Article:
Tom7fselect stream cipher
This is a method of combining generators of any sort (in the code below I use LFSRs) in a way which increases the complexity of the system. The basic idea is to use a multiplexor with k input generators and n selector generators to select between 2^{n} combining functions to combine the k bits. The output is the output of this function. For the functions given and used below, k must be odd. I've used 4 functions in my implementation and five input bits, so n=2 and k=5. The functions are threshold, xor, overflowsum, and inverse threshold. The initial state of the generators is determined by the key, and the generators are also clocked a certain number of times based on the key to initialize them. In the implementation below, I cycle through the 7 generators and fill each of their 4byte data from msb to lsb from the key (cyclically), and then use a fifth byte and clock the generator that many times. This implies a maximum key length of 5*7*8=280 bits; shorter keys are repeated to make the requisite 35 bytes. Each function must produce a bit with even distribution based on the k input bits. The functions used are:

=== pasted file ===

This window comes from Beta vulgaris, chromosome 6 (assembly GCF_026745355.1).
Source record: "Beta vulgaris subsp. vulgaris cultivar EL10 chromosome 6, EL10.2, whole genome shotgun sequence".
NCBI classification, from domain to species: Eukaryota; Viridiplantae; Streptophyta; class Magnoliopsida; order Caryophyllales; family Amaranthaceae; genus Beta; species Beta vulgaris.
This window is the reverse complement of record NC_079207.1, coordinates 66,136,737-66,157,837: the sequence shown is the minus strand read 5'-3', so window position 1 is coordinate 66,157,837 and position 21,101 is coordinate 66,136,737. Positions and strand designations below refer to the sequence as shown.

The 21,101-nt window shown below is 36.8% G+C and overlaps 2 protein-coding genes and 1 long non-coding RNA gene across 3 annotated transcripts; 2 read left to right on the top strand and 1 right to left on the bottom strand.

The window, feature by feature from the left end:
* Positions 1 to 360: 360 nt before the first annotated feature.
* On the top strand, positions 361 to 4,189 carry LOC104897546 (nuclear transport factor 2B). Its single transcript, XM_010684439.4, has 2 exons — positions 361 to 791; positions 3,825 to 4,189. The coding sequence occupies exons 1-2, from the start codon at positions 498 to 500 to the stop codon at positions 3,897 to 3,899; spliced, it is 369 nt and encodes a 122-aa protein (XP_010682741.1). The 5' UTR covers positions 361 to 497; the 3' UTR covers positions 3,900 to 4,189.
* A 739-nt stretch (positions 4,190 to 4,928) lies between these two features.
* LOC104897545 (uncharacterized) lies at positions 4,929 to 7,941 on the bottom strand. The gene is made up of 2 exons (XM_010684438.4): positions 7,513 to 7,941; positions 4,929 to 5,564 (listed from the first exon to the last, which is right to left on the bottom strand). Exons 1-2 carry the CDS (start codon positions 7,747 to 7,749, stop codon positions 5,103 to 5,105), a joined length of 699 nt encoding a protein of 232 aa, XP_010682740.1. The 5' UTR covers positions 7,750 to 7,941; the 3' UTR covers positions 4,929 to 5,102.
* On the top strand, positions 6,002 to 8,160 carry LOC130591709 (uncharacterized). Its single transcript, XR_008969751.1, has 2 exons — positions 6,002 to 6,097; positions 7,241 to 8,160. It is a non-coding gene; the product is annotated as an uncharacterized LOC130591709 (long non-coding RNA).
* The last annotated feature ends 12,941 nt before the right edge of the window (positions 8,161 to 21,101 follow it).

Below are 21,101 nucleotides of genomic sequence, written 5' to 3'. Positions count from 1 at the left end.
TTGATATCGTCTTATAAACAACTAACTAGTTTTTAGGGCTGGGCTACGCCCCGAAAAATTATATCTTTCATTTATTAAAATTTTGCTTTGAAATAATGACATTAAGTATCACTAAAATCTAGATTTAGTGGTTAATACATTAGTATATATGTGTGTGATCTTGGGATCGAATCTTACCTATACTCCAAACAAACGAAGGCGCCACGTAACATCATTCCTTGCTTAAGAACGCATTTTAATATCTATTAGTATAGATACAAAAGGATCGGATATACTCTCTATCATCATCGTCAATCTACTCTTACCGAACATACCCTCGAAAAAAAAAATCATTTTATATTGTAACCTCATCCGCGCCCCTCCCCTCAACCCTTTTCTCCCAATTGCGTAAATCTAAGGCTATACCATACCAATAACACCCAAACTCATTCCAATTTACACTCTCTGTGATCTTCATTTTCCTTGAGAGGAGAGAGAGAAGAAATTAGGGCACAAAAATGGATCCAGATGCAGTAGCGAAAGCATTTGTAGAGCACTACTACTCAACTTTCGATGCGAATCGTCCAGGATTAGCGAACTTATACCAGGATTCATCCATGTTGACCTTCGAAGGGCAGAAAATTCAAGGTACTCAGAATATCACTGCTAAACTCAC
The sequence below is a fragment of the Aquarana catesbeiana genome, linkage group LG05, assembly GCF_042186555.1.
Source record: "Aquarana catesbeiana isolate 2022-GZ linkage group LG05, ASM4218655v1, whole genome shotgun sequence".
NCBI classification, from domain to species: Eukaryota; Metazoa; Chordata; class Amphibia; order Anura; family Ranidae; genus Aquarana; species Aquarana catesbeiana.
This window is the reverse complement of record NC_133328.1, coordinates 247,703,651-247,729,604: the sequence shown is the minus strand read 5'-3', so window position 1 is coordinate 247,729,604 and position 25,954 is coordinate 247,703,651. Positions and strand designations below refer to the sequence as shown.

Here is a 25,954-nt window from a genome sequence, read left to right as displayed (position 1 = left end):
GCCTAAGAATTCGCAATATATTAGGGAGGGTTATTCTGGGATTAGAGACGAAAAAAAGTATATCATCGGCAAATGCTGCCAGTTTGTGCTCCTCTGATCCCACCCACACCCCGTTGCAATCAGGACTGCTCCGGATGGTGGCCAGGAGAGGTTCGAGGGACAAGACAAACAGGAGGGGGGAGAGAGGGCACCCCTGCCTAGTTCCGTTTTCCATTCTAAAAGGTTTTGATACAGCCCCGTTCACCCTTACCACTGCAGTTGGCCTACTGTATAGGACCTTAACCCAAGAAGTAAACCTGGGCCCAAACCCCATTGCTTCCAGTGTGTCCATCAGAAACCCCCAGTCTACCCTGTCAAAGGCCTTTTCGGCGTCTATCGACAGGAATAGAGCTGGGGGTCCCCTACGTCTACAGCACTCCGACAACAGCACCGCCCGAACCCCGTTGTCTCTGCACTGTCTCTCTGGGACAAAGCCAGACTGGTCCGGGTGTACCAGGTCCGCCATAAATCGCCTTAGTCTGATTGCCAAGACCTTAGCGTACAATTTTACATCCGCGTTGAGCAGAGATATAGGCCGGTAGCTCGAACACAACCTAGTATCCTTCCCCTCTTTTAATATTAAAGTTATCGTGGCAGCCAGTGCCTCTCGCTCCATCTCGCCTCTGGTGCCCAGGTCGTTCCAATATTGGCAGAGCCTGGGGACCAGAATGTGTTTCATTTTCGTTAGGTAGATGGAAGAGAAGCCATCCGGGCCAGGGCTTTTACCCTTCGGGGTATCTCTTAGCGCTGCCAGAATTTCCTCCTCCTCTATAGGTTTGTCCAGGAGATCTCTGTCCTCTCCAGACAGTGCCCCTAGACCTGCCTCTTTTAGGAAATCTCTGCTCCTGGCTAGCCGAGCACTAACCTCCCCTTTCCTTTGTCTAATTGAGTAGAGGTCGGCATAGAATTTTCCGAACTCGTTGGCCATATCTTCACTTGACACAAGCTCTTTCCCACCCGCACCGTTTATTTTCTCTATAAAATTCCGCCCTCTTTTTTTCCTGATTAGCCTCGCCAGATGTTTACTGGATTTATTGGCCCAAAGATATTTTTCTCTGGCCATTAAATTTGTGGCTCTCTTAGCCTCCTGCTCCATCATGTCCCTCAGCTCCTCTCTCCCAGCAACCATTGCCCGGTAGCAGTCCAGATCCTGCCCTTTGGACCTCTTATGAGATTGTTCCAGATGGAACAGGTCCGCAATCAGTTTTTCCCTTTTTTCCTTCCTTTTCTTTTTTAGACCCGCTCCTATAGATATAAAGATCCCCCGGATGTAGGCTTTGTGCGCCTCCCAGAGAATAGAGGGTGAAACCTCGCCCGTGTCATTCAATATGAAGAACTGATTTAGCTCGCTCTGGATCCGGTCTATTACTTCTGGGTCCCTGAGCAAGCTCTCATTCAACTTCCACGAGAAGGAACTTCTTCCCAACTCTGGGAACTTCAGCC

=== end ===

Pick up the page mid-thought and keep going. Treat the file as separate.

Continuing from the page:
The idea could certainly be expanded to more functions, and more generators. Analysis Using my program stat, this produces welldistributed pseudo random bits for a variety of keys (up to degree 7). This is by no means a thorough test, but it performs as expected, at least. Breaking the generators sequentially could reasonably lead to breaking the cipher. Since there is no feedback mechanism, a generator which you have 'solved' always produces the same output. The output of any generator is heavily obscured by the others, but a probabilistic attack could work with a knownplaintext scenario (given that I know my solved generator output 1, and the entire device output a 0, what is the probability that generator x output a 1?, etc.) Since the initial state of a generator only depends on 5 bytes (= 40 bits) of the key, this especially facilitates an attack. Knowing n1 generators does not even mean you necessarily know the output of the final generator (when either threshold function is used, there are times when the output of a single generator does not matter (all the others have voted 1, for instance). It seems like a difficult attack to mount and I wouldn't know where to start, but it is a weakness nonetheless. Improvements The code below uses generators with periods which are not all relatively prime. I highly recommend using generators which are; my source of data Applied Cryptography did not have enough. Some sort of feedback to the generators would be useful. It seems to make it inelegant, but a skipstatetype feedback from the output and between the generators would probably hinder cryptanalysis. LFSRs are considered insecure and should not be used. A key scheme in which each key bit affected each generator's state would be especially useful. I have used the method described above in the interest of simplicity, but do not recommend it. Implementation /* C Implementation of Tom7fselect stream cipher. This code is distributed under the GNU public license; see http://www.gnu.org/copyleft/gpl.html. I can't make any claims about the security of this algorithm because I am not a trained cryptographer, though it produces (as far as I can tell) statistically random output. This code should be thought about, but not used unless you know more about this than me. The biggest fault I see with this is that the generators are not all relatively prime in length  Applied Cryptography did not have enough given for me to pick 7 that were. The period is still something pretty huge, at least 2^127 bits before it repeats. Tom 7 http://tom7.org/ */ #include Back to Tom's Cryptography Thingie.